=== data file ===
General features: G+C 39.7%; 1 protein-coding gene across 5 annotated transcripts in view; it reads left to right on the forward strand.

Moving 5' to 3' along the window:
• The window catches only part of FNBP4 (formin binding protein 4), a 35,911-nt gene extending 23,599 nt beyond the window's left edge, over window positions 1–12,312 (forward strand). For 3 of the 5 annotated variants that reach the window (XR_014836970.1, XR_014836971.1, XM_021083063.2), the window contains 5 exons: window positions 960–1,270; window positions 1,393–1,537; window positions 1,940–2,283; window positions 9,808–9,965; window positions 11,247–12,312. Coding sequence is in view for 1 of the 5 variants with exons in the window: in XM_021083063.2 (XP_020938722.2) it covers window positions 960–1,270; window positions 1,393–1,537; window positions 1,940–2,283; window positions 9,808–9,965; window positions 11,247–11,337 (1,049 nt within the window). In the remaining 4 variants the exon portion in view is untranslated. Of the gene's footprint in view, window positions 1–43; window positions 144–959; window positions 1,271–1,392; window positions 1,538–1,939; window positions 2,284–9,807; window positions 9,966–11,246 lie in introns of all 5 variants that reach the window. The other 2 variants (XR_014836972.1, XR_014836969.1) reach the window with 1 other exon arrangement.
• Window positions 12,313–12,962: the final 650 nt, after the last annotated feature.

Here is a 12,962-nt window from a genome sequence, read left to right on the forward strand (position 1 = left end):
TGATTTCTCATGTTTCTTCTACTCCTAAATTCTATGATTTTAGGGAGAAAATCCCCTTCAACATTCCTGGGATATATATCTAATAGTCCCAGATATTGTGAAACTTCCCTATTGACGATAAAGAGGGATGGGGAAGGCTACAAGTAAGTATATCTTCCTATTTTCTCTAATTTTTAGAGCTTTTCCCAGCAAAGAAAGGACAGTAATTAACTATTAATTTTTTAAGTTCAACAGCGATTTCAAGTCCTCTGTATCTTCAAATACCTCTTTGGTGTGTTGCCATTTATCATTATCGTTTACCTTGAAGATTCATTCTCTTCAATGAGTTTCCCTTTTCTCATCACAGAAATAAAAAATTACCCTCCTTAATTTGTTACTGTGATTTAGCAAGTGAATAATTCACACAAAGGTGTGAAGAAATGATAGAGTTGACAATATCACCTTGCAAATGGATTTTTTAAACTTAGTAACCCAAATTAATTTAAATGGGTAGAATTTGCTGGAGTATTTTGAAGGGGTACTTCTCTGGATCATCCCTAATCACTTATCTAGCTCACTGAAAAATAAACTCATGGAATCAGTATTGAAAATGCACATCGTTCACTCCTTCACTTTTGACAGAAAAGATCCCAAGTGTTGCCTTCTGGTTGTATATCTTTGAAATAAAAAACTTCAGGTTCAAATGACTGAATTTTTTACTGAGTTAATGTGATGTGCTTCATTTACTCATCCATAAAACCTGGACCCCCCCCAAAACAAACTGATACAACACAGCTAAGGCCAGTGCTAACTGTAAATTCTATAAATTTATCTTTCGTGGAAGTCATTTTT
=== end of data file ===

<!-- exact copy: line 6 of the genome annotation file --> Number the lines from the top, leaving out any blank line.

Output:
TGATTTCTCATGTTTCTTCTACTCCTAAATTCTATGATTTTAGGGAGAAAATCCCCTTCAACATTCCTGGGATATATATCTAATAGTCCCAGATATTGTGAAACTTCCCTATTGACGATAAAGAGGGATGGGGAAGGCTACAAGTAAGTATATCTTCCTATTTTCTCTAATTTTTAGAGCTTTTCCCAGCAAAGAAAGGACAGTAATTAACTATTAATTTTTTAAGTTCAACAGCGATTTCAAGTCCTCTGTATCTTCAAATACCTCTTTGGTGTGTTGCCATTTATCATTATCGTTTACCTTGAAGATTCATTCTCTTCAATGAGTTTCCCTTTTCTCATCACAGAAATAAAAAATTACCCTCCTTAATTTGTTACTGTGATTTAGCAAGTGAATAATTCACACAAAGGTGTGAAGAAATGATAGAGTTGACAATATCACCTTGCAAATGGATTTTTTAAACTTAGTAACCCAAATTAATTTAAATGGGTAGAATTTGCTGGAGTATTTTGAAGGGGTACTTCTCTGGATCATCCCTAATCACTTATCTAGCTCACTGAAAAATAAACTCATGGAATCAGTATTGAAAATGCACATCGTTCACTCCTTCACTTTTGACAGAAAAGATCCCAAGTGTTGCCTTCTGGTTGTATATCTTTGAAATAAAAAACTTCAGGTTCAAATGACTGAATTTTTTACTGAGTTAATGTGATGTGCTTCATTTACTCATCCATAAAACCTGGACCCCCCCCAAAACAAACTGATACAACACAGCTAAGGCCAGTGCTAACTGTAAATTCTATAAATTTATCTTTCGTGGAAGTCATTTTT